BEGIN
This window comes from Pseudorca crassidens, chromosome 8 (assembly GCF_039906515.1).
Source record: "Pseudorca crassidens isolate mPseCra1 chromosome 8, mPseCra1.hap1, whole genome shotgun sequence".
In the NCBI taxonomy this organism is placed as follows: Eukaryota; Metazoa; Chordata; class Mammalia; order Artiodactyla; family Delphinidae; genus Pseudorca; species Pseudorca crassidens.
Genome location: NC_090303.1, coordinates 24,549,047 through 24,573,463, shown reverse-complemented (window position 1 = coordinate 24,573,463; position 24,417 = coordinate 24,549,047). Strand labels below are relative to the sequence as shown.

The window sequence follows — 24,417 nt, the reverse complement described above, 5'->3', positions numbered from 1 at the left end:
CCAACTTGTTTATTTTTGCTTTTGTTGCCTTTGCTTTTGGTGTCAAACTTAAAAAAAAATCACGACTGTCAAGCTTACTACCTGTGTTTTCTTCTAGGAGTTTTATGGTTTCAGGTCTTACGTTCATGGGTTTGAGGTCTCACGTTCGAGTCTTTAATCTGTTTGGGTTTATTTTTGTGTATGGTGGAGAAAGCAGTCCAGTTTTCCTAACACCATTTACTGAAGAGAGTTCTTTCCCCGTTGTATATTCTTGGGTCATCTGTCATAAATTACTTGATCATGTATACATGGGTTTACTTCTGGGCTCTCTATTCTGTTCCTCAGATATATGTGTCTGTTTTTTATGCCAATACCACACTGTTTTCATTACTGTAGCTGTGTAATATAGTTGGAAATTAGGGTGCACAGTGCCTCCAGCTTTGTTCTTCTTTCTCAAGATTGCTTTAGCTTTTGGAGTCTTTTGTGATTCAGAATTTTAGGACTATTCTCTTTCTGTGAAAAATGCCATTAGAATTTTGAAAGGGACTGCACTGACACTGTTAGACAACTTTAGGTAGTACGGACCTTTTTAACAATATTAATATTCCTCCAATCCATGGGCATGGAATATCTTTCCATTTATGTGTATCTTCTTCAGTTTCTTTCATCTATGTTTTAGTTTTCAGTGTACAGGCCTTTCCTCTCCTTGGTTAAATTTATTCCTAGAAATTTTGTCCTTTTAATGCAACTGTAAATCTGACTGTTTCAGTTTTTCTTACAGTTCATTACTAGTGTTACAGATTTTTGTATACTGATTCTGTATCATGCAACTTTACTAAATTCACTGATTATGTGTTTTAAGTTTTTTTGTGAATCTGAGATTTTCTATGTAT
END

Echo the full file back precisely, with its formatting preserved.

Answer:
This window comes from Pseudorca crassidens, chromosome 8 (assembly GCF_039906515.1).
Source record: "Pseudorca crassidens isolate mPseCra1 chromosome 8, mPseCra1.hap1, whole genome shotgun sequence".
In the NCBI taxonomy this organism is placed as follows: Eukaryota; Metazoa; Chordata; class Mammalia; order Artiodactyla; family Delphinidae; genus Pseudorca; species Pseudorca crassidens.
Genome location: NC_090303.1, coordinates 24,549,047 through 24,573,463, shown reverse-complemented (window position 1 = coordinate 24,573,463; position 24,417 = coordinate 24,549,047). Strand labels below are relative to the sequence as shown.

The window sequence follows — 24,417 nt, the reverse complement described above, 5'->3', positions numbered from 1 at the left end:
CCAACTTGTTTATTTTTGCTTTTGTTGCCTTTGCTTTTGGTGTCAAACTTAAAAAAAAATCACGACTGTCAAGCTTACTACCTGTGTTTTCTTCTAGGAGTTTTATGGTTTCAGGTCTTACGTTCATGGGTTTGAGGTCTCACGTTCGAGTCTTTAATCTGTTTGGGTTTATTTTTGTGTATGGTGGAGAAAGCAGTCCAGTTTTCCTAACACCATTTACTGAAGAGAGTTCTTTCCCCGTTGTATATTCTTGGGTCATCTGTCATAAATTACTTGATCATGTATACATGGGTTTACTTCTGGGCTCTCTATTCTGTTCCTCAGATATATGTGTCTGTTTTTTATGCCAATACCACACTGTTTTCATTACTGTAGCTGTGTAATATAGTTGGAAATTAGGGTGCACAGTGCCTCCAGCTTTGTTCTTCTTTCTCAAGATTGCTTTAGCTTTTGGAGTCTTTTGTGATTCAGAATTTTAGGACTATTCTCTTTCTGTGAAAAATGCCATTAGAATTTTGAAAGGGACTGCACTGACACTGTTAGACAACTTTAGGTAGTACGGACCTTTTTAACAATATTAATATTCCTCCAATCCATGGGCATGGAATATCTTTCCATTTATGTGTATCTTCTTCAGTTTCTTTCATCTATGTTTTAGTTTTCAGTGTACAGGCCTTTCCTCTCCTTGGTTAAATTTATTCCTAGAAATTTTGTCCTTTTAATGCAACTGTAAATCTGACTGTTTCAGTTTTTCTTACAGTTCATTACTAGTGTTACAGATTTTTGTATACTGATTCTGTATCATGCAACTTTACTAAATTCACTGATTATGTGTTTTAAGTTTTTTTGTGAATCTGAGATTTTCTATGTAT